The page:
Remember the story that the Verge broke a few years ago—aka December 2019—about Steph Korey, the Away CEO who stepped down after former employees claimed that she created a “toxic work culture” through Slack messages?
Away, as it turned out, used the collaboration application Slack for most of its internal communications. The Verge story reported that Away had policies forbidding employees from using email and strongly discouraging the use of private channels or direct messages within Slack. As a result, the whole incident revolved around what Korey said to Away’s customer service teams through Slack messages on the company’s public channels.
But it’s not hard to imagine the facts here unfolding slightly differently. Take a walk with me as we explore a hypothetical possibility.
Suppose that instead of a reporter talking with those disgruntled former employees, it had been an employment lawyer. And, instead of that news breaking in a flashy internet story, suppose that it had happened via an employment litigation claim, perhaps one alleging a hostile workplace. (We’re not saying that hypothetical claim would have had legs; we’re just using this as an example.)
Naturally, discovery would ensue. The parties would issue litigation holds to preserve potentially relevant information about the allegations and then begin collecting, reviewing, and exchanging that information.
What do you think would happen if, in the course of discovery, Away responded that it couldn’t produce any Slack messages because it hadn’t preserved them?
Trouble, that’s what. And if you’re not accounting for Slack data in your ediscovery protocols, you’re headed straight for trouble yourself. Counsel are responsible for ensuring that their clients preserve electronically stored information (ESI) of all types, and there’s no reason for Slack data to be an exception. Here are a few recent real-world cases that illustrate those risks.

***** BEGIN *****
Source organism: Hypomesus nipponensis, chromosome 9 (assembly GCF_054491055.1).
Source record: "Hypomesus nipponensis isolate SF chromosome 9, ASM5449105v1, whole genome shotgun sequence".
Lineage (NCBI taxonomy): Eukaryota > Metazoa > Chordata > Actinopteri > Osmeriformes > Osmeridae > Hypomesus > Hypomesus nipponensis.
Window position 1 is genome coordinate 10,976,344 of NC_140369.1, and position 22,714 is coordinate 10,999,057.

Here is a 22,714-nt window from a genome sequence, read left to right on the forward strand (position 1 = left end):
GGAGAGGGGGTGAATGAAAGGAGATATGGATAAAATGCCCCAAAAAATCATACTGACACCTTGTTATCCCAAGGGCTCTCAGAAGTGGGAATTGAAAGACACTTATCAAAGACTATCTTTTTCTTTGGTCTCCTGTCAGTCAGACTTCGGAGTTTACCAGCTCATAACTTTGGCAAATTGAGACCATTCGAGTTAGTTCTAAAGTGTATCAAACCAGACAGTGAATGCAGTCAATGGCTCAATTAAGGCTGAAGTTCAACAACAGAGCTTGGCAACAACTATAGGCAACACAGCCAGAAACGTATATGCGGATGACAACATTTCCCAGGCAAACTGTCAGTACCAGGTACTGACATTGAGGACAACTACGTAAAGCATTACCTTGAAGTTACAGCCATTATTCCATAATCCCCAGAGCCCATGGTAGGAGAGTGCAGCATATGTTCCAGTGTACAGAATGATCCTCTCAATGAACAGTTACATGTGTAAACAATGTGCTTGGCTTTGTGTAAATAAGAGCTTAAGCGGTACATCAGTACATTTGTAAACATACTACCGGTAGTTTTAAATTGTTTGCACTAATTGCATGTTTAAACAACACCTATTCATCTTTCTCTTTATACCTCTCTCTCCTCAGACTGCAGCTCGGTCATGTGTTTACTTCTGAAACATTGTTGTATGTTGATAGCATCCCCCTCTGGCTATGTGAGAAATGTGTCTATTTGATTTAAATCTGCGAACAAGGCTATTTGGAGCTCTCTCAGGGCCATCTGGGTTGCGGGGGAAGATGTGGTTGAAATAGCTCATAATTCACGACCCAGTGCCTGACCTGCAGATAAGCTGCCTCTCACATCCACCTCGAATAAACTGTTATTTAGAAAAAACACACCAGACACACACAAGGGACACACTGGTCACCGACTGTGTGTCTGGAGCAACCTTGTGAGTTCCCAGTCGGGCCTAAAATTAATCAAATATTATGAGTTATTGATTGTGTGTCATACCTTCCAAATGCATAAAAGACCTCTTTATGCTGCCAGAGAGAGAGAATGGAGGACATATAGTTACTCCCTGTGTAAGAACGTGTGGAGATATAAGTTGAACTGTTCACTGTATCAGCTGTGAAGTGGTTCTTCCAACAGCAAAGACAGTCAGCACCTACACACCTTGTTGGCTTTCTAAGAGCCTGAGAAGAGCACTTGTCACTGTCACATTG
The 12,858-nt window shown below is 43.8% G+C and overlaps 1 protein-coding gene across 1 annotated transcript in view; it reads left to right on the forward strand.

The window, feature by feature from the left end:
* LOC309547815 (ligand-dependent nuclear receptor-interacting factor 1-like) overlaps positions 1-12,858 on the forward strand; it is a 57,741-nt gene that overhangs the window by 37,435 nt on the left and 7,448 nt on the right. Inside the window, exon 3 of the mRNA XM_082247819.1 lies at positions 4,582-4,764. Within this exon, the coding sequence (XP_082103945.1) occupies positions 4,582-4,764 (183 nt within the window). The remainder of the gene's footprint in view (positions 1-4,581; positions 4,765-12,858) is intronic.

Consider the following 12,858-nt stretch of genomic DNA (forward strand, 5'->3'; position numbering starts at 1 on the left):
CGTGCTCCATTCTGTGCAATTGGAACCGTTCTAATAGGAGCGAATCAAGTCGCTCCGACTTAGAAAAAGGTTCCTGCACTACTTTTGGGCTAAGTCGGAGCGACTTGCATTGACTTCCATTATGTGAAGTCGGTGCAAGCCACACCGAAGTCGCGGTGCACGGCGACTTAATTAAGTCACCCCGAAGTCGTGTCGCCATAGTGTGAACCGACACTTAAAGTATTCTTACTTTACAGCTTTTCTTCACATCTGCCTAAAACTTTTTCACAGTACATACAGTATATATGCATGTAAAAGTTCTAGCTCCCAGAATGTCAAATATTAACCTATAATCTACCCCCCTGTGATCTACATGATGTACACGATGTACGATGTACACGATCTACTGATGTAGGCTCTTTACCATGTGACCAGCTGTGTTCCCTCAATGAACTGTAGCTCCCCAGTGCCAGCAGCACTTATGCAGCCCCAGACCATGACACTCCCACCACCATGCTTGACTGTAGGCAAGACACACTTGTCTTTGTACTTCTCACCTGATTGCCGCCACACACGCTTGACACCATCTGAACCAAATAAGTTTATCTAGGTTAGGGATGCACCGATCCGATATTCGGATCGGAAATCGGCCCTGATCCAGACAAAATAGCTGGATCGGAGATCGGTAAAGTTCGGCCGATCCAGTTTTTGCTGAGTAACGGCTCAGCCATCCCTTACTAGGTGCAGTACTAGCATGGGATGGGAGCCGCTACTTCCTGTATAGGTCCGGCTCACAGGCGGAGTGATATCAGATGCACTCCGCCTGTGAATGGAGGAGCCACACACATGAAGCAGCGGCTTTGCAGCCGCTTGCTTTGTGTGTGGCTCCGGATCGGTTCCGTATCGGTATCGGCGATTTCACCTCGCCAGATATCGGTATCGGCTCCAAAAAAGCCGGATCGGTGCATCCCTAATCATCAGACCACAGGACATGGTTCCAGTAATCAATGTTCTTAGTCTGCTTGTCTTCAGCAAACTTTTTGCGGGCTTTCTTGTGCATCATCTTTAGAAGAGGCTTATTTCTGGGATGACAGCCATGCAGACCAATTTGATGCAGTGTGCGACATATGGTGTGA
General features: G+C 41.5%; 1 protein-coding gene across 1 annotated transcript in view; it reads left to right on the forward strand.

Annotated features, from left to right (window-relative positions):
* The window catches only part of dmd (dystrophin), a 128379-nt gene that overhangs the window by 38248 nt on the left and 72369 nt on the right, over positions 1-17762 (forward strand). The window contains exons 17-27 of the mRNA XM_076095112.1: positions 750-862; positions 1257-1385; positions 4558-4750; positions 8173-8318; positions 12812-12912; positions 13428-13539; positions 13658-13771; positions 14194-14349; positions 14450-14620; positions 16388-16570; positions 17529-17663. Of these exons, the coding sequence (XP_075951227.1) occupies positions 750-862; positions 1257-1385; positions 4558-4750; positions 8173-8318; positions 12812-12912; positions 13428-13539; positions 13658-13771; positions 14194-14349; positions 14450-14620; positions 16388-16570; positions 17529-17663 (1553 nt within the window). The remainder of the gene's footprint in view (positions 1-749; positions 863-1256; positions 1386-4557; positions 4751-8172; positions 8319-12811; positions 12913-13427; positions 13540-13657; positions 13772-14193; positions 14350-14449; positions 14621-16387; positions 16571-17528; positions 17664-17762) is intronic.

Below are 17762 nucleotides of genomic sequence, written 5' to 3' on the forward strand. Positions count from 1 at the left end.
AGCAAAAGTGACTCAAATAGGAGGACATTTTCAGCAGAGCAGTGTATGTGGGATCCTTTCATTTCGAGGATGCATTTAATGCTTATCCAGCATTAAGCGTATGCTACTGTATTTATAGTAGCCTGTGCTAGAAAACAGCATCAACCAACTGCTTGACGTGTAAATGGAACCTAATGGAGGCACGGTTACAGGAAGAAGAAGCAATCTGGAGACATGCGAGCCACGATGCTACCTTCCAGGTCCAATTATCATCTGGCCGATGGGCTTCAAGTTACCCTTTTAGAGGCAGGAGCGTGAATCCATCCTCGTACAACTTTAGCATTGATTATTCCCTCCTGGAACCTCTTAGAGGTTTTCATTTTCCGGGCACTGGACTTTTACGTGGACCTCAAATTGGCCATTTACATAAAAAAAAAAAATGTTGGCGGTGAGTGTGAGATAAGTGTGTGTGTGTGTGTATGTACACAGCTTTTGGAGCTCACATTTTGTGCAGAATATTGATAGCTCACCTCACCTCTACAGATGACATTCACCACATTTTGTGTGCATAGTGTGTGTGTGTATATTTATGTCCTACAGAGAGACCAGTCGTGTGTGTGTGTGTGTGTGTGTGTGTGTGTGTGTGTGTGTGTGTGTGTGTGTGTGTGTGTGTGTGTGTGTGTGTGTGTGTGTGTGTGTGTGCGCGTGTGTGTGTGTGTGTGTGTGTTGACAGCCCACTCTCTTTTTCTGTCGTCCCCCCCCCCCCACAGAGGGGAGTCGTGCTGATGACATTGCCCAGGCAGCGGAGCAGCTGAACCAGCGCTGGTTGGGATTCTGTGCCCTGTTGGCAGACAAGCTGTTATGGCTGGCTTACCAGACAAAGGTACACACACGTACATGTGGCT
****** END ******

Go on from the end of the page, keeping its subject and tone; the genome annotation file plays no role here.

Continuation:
Text Messages Are Discoverable
In John v. County of Lake, No. 18-cv-06935-WHA(SK) (N.D. Cal. July 3, 2020), the magistrate court ordered the defense to pay costs and recommended sanctions—specifically an adverse inference jury instruction—because “[d]efendants or their counsel breached their obligations to provide discovery.” The plaintiffs in this case alleged that the defendants, law enforcement officers, conducted unlawful searches and used excessive force in their efforts to locate a family member wanted for arrest.
The district court had already explicitly directed the defense that “anything that relates directly to the case, like emails, text messages, voicemails, memos, handwritten notes, … should be preserved.” It further advised counsel that “you have a duty, as the lawyers, to tell your clients that. So, please do so.” Still, the defendants failed to turn over text messages.
The magistrate court concluded that despite defendants’ obligation to preserve evidence, “individual [d]efendants … deleted emails and text messages after this litigation began.” Those emails and text messages could not be restored, and their loss prejudiced the plaintiffs. The magistrate court further concluded that the evidence was intentionally destroyed, in spite of the court’s clear warnings, to deprive the plaintiffs of its use in litigation.
Social Media Data Is Discoverable